LIFEBOAT: Staying Afloat in the Rising Floodwaters of Internet Book Sales
By Renée Magriel Roberts
Harwich Port. With the success of Amazon.com in the realm of bookselling, we may perceive the Internet as revolutionizing — in the sense of improving — the bookselling business. From the point of view of the customer, some things have certainly improved dramatically. For example, a single click of a mouse now gives the customer access to an incredibly wide selection of new and used books that were previously unavailable unless a buyer was willing to invest considerable time, money, and effort. However, from the point of view of the traditional bricks-and-mortar shop, the Internet has created a near-crisis and has forced many reputable sellers to completely rethink or even to abandon their businesses.
A traditional seller relies on the location of the shop, its look and feel, the physical presence of the books, the knowledge and communications skills of the sales staff, and the intangible-but-vital relationship-building that comes from providing great customer service. In this “real world”, the initial competitive bars are high. Great inventory is not easily or inexpensively acquired, nor is “book knowledge”. Inventory is right out on the shelves, available for inspection. Good people and a great location cost money. Any established shop is a significant investment in marketing, capital expenses, stock, and customer good will.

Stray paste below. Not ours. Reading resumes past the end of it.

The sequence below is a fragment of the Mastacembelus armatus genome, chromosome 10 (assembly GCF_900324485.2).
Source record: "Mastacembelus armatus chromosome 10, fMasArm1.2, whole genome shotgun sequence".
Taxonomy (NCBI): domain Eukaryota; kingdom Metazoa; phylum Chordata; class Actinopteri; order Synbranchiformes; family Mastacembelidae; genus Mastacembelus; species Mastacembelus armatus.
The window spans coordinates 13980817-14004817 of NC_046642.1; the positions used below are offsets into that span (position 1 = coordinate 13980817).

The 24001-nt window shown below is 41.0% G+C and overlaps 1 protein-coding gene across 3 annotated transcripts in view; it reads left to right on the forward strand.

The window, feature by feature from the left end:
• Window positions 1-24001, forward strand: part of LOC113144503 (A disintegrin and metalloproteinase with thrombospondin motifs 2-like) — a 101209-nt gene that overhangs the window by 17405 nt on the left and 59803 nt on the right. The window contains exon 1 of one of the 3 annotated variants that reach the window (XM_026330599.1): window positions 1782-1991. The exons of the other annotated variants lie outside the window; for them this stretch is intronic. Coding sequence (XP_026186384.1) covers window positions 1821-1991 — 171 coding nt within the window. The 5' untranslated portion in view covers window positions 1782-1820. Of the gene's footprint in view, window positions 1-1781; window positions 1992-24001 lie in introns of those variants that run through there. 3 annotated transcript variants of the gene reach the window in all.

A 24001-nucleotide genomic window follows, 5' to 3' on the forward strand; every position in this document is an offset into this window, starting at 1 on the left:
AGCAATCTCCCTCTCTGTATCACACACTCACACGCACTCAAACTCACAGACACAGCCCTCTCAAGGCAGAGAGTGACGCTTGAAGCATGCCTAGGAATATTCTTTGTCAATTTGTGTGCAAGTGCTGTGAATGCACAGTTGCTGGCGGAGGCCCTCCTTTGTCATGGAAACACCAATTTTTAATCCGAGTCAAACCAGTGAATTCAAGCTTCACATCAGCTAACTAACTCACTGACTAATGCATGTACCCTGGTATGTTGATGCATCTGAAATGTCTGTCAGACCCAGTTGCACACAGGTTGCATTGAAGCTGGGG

The Internet however, has turned the business upside down and inside out. Location, for example, no longer matters in the sense that the customer has no clue where the website is physically housed, or even from whence the books are eventually shipped. Nobody can see if your books are in a genteel Eastlake glass-fronted bookcase, or whether they are stacked in old cardboard boxes in your garage. You cannot tell if your bookseller is in a frock coat, or if s/he is wearing a bathrobe. There is no way to know if you are dealing with a team of educated experts operating out of a shop in a well-heeled commercial center, or a recluse who only emerges from a squalid apartment in the middle of the night to buy booze and cigarettes. You could be buying your rare book from an antiquarian bookseller of some repute, or from a clever thief who steals from booksellers.
The keys to Internet bookselling are inventory, inventory, and inventory. In order to compete on the Internet, the bottom line is that one’s inventory must be on-line. That is, it has to be tortuously entered into a database, with complete data on the specific item, particularly used books. A partial check-list would include the ISBN number (if applicable), the title, author(s), publisher, place and date of publication, edition, condition of the boards and the dustjacket, type of binding, whether it is signed or an ex-library book. Then, of course, one must list the price, and whatever additional detailed information on the structure, condition, and contents of the book is necessary for buyers to make an informed evaluation of their potential purchases.